Daniel Feehan of Cash America says the Ohio bill calls for an annual rate cap of 28 percent, which is not economically feasible for store front providers of small short-term loans.
If the measure had been voted down Tuesday, limits and caps on interest rates would have been cut, allowing lenders to charge rates and fees that amount to a 391 percentage annual percentage rate.
Under the new law, the fee charged on a $100 two-week loan is now reduced to $1.08, less than 10 cents a day.
"There is no way to sustain a viable store front business by offering small, short-term unsecured consumer credit at this rate," said Feehan, in a statement.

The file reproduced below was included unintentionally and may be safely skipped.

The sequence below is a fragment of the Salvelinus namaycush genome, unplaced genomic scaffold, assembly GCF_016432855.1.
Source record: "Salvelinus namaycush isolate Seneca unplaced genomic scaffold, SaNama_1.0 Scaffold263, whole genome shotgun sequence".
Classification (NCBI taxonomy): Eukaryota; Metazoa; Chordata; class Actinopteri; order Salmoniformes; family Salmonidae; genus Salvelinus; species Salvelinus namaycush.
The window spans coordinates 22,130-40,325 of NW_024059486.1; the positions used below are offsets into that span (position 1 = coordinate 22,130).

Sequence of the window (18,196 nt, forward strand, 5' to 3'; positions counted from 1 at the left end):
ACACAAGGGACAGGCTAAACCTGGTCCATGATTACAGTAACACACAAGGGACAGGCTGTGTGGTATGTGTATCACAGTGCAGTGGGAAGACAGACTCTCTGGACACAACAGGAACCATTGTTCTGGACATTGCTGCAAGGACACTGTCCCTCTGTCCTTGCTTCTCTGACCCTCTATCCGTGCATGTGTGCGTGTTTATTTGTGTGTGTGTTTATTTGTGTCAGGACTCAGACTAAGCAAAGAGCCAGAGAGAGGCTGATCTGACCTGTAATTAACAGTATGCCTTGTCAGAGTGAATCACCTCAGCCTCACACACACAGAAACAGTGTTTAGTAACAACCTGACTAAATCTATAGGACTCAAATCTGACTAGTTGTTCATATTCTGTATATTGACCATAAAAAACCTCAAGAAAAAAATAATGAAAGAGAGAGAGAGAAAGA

Cash America plans to book $2.5 million in charges for the closings but said that will not affect its prior profit forecast.
Analysts expect earnings of $3.11 per share for 2008 and 2009 earnings of $3.40 per share.
Currently, Cash America operates more than 900 stores across the country.